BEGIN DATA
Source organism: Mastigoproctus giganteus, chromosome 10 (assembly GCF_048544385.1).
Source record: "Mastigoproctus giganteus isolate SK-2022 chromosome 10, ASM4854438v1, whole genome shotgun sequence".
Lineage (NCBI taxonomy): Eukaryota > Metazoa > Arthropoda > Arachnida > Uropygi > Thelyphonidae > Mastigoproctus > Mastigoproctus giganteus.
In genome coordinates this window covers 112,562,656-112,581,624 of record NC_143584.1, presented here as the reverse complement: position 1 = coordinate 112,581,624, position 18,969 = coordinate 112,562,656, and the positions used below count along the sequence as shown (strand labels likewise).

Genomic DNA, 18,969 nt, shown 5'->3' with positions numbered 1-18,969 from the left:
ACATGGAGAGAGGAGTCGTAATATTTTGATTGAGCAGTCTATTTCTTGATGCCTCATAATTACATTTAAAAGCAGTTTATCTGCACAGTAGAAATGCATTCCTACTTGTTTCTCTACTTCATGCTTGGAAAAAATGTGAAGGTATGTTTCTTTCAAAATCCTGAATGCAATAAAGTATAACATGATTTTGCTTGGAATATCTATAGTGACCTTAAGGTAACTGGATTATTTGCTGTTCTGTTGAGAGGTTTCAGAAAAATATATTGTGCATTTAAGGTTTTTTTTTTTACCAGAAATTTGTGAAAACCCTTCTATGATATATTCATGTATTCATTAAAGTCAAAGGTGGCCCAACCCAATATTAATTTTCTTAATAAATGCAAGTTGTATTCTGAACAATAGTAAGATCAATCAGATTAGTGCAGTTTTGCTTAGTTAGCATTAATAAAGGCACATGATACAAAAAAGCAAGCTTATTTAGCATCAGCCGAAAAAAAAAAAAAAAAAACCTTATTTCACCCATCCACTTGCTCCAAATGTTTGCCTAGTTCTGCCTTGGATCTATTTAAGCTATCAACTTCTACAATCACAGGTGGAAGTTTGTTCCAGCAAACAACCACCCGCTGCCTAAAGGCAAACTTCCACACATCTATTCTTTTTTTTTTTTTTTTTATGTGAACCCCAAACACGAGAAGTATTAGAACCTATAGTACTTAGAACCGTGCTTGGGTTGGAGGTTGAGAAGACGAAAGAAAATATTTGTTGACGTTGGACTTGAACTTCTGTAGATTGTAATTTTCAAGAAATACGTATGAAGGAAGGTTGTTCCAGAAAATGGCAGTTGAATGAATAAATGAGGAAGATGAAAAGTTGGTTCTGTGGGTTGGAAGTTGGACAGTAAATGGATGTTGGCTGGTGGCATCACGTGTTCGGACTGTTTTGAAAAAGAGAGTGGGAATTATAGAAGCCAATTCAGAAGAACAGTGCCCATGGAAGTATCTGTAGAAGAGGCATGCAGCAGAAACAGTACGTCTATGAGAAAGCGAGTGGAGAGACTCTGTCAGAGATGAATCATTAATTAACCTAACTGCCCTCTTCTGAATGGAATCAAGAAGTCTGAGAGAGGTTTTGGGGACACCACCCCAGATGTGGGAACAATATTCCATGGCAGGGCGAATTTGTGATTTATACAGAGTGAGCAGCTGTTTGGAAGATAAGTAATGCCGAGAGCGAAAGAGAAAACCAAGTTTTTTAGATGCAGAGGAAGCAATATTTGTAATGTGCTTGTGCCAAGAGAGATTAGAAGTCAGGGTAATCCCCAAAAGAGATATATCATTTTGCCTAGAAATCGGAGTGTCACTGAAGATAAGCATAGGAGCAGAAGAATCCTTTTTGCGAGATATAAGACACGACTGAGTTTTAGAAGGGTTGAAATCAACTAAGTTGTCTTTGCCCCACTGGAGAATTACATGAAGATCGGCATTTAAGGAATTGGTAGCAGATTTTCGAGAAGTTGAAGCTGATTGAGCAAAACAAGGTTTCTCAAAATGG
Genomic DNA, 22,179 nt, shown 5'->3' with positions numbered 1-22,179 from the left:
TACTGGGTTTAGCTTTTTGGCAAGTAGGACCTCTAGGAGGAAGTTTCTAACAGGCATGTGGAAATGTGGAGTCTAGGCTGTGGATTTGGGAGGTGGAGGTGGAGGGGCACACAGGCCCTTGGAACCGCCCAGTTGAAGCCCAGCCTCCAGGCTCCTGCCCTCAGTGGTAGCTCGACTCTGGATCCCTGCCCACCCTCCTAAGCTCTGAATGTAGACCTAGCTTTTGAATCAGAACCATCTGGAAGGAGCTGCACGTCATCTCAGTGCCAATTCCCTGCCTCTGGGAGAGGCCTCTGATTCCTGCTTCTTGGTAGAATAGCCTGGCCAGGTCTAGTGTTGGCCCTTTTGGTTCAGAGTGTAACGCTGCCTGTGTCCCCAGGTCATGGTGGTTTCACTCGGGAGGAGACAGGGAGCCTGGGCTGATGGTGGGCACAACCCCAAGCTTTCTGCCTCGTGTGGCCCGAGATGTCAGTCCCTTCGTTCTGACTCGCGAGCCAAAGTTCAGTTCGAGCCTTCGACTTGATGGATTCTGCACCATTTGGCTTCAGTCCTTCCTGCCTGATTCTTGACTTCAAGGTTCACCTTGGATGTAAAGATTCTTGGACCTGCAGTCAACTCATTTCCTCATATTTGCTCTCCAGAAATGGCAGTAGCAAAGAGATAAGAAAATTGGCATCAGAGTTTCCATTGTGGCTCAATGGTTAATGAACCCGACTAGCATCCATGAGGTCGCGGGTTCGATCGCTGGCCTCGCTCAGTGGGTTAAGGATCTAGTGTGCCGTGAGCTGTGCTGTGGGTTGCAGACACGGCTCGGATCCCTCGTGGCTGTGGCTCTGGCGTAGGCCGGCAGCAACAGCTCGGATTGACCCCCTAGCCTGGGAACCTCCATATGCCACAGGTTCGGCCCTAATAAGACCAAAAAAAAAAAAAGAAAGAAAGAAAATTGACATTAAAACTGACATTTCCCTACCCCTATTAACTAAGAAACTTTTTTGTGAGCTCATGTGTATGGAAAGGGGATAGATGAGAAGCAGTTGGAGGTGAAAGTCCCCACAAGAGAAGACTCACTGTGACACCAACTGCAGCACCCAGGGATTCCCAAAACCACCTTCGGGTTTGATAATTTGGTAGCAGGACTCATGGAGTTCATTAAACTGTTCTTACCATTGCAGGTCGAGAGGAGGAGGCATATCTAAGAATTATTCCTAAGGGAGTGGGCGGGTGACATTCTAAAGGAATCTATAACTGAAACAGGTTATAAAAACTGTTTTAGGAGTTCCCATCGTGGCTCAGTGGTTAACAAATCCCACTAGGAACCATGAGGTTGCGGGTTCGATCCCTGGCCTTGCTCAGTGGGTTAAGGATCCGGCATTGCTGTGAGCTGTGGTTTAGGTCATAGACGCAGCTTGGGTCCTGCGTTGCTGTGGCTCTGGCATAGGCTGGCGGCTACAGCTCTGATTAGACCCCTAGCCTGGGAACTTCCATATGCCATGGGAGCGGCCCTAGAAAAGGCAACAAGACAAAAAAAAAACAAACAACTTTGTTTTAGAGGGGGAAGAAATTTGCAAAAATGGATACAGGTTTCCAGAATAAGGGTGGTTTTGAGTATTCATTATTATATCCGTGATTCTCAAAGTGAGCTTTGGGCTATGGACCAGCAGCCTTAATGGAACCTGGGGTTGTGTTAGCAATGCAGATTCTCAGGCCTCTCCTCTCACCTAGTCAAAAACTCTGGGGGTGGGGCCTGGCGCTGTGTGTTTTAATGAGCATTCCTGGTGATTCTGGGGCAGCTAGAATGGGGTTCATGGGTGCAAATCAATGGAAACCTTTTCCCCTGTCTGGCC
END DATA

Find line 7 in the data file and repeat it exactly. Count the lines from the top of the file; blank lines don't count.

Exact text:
Genomic DNA, 22,179 nt, shown 5'->3' with positions numbered 1-22,179 from the left: